DON’T build within the confines of our classical educational model. Our current system was invented post-depression: in an era with vastly different societal norms, career profiles, employers and expectations from students. In my father’s generation, a four-year education was expected to prepare him for a lifelong career. Adding two to five years of post-graduate education carried the promise of additional income and more job security.
Today, an undergraduate footing a quarter-million-dollar bill for college tuition doesn’t have an extremely high prospect of being able to repay that bill. Exporting elements of a traditional education onto an electronic platform is simply offering another alternative in an already crowded market of educational “products.”
DO expect to constantly anticipate and equip students with the skills they need for the constantly evolving needs of the workplace. Technology is rapidly penetrating every aspect of labor, and, contrary to the headlines, it is not replacing workers; it is augmenting them (more on that below).
Invent educational tools that evolve with the students, and accompany them through their careers. A valuable lifelong educational tool anticipates the changing needs of the workplace and automatically offers training. This concept is not new to healthcare professionals: They are required to stay abreast of the literature and be constantly re-certified. Unfortunately, professionals in less-regulated fields have to have the foresight to individually pursue training, which is challenging with family responsibilities becoming more prevalent with age.
Furthermore, knowledge isn’t as effectively disseminated in areas outside of healthcare. Can AI be used to identify best practices for a given field and disseminate them? Can tomorrow’s educational tools predict required skill sets with the changing workforce and provide personalized training?
The volatility and speculation behind cryptocurrencies, as well as the power of blockchain technology, has compelled many entrepreneurs to take a moment to think seriously about doing a crypto startup, for the sake of doing something in crypto.
DON’T fall victim to the rush of speculation. Many seem to have forgotten the IPO bubble of the ‘90s. To refresh your memory, ANY company that had anything to do with the “internet” and was being offered to the public was only expected to go up. Some purchased shares BY MISTAKE, only to see their shares skyrocket — until the music stopped. Similarly, don’t prey on speculators expecting your coin offering to appreciate simply by virtue of being a coin.
DO ask the simple questions: How will blockchain technology empower your business? Does it enable a unique product? Does it improve the unit economics of an existing product? Does it accelerate penetration or enhance networking effects?
If you’re pursuing a coin offering, make a solid case as to how value will be accrued in your cryptocurrency as you build out your business. What characteristic(s) of blockchain will be core to this value creation? Build a solid hypothesis around how more users and transaction volume will create intrinsic value for the currency.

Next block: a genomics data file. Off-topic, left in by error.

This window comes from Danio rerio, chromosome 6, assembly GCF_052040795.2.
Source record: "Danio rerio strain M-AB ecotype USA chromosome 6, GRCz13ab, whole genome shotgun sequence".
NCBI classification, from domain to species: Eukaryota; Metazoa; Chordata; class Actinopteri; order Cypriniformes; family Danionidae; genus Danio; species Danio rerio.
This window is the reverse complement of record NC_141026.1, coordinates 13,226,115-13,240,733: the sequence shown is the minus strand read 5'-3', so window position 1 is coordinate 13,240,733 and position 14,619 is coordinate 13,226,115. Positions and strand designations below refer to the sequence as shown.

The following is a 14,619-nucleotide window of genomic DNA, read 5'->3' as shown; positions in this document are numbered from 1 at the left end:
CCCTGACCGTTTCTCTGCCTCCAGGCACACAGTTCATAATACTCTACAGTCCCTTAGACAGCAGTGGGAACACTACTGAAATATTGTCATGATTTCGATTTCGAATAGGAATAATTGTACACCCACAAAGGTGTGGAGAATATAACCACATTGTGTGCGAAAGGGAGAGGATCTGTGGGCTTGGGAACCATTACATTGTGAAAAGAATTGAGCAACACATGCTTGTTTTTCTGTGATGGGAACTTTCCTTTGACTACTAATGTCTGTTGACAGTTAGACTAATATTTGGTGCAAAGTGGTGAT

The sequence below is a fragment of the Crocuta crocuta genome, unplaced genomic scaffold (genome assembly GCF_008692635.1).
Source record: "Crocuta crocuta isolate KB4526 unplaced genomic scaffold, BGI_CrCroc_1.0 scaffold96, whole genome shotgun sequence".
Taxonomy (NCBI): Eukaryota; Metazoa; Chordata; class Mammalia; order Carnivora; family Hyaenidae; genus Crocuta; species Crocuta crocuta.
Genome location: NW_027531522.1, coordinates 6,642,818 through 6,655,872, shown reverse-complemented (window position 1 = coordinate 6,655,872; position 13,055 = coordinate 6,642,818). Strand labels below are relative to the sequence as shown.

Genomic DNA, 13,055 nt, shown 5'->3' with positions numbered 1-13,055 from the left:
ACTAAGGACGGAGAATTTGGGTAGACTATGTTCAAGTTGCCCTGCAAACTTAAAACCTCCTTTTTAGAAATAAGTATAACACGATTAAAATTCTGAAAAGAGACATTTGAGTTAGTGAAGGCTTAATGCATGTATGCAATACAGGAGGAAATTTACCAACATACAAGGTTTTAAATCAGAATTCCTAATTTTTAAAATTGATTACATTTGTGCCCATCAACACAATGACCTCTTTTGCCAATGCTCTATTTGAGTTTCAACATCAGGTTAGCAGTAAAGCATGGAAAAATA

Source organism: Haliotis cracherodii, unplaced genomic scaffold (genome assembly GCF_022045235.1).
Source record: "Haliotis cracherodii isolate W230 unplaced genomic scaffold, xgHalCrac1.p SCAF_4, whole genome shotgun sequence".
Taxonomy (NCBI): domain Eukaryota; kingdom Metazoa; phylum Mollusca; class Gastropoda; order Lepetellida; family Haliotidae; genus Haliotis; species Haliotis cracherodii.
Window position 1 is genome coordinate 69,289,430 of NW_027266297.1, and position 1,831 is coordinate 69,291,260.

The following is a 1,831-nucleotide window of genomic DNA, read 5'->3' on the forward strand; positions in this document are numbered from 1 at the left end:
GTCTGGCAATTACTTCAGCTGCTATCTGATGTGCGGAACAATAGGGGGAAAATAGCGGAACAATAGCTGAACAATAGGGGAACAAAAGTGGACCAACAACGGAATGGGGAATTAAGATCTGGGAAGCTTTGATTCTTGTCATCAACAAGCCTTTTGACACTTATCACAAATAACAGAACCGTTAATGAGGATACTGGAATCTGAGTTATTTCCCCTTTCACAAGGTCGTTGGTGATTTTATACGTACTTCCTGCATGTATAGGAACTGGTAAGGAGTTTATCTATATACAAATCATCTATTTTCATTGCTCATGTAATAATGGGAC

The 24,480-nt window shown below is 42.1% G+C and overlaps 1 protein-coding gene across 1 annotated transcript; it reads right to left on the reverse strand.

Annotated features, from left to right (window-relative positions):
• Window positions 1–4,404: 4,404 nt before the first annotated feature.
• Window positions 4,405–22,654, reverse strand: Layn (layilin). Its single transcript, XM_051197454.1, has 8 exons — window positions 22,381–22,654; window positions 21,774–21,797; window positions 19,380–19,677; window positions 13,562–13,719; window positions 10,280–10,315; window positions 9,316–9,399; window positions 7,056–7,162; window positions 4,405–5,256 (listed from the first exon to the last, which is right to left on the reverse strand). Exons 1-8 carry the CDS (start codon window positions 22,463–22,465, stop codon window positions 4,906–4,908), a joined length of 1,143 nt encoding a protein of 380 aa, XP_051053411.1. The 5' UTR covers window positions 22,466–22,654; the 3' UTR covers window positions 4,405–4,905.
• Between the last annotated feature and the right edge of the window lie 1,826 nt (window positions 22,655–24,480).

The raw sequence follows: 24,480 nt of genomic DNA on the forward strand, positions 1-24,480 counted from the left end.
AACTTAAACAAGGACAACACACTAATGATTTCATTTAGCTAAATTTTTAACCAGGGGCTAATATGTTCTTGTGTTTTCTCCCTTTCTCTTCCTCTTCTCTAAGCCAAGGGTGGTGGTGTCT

There has been a lively debate around whether robots create or destroy jobs. Powerful compute, algorithms and cheap sensors and actuators have created an opportunity for founders to build interesting automation companies that will lead to a more productive and competitive human workforce.
DON’T try to replace humans. Throughout history, inventors have built clever gadgets that mimic humans. However, the most successful machines have been those that augment humans, not replace them. Don’t go off and try to build some bipedal humanoid to serve as a robotic butler. Don’t try to build a contraption that can take the place of a human on the factory floor. Don’t build a robot to run around a fulfillment center and do bin-picking faster than a human.
DO empower humans. Assembly line technology became commonplace because it made factory workers more productive. Conveyor belts and barcodes have made their way into every order fulfillment center because it helps humans break incoming shipments down and put orders together faster.
There is already plenty of automation in factories and warehouses: How can humans be further assisted? How does that robotic assistance impact bottom line? What’s the return on investment for the operators? Does that return apply across a large number of customers or is it limited to a small group of potential customers with very specific needs?
Whether it’s building cars or iPhones, doing Amazon order fulfillment, cleaning rooms, washing dishes, making beds or even gourmet cooking, the question should be 1) how is the robot making workers’ lives better, and 2) what is the quantitative improvement in worker productivity? It’s all about the people.
The advice here is consistent: Prioritize people. Attracting amazing, cognitively diverse people, bounded by strong culture, will empower your startup to over-achieve with very little resources. Investors will be quick to identify this trend of over-achievement and infuse the companies with the money that will attract more talent, which will attract more dollars, hence creating a virtuous cycle that will quickly accelerate your startup ahead of its peers and put big incumbents in its rear-view mirror. New technology enabling new products empowering new markets will be created, and all of humanity will find itself closer to its fantastic future.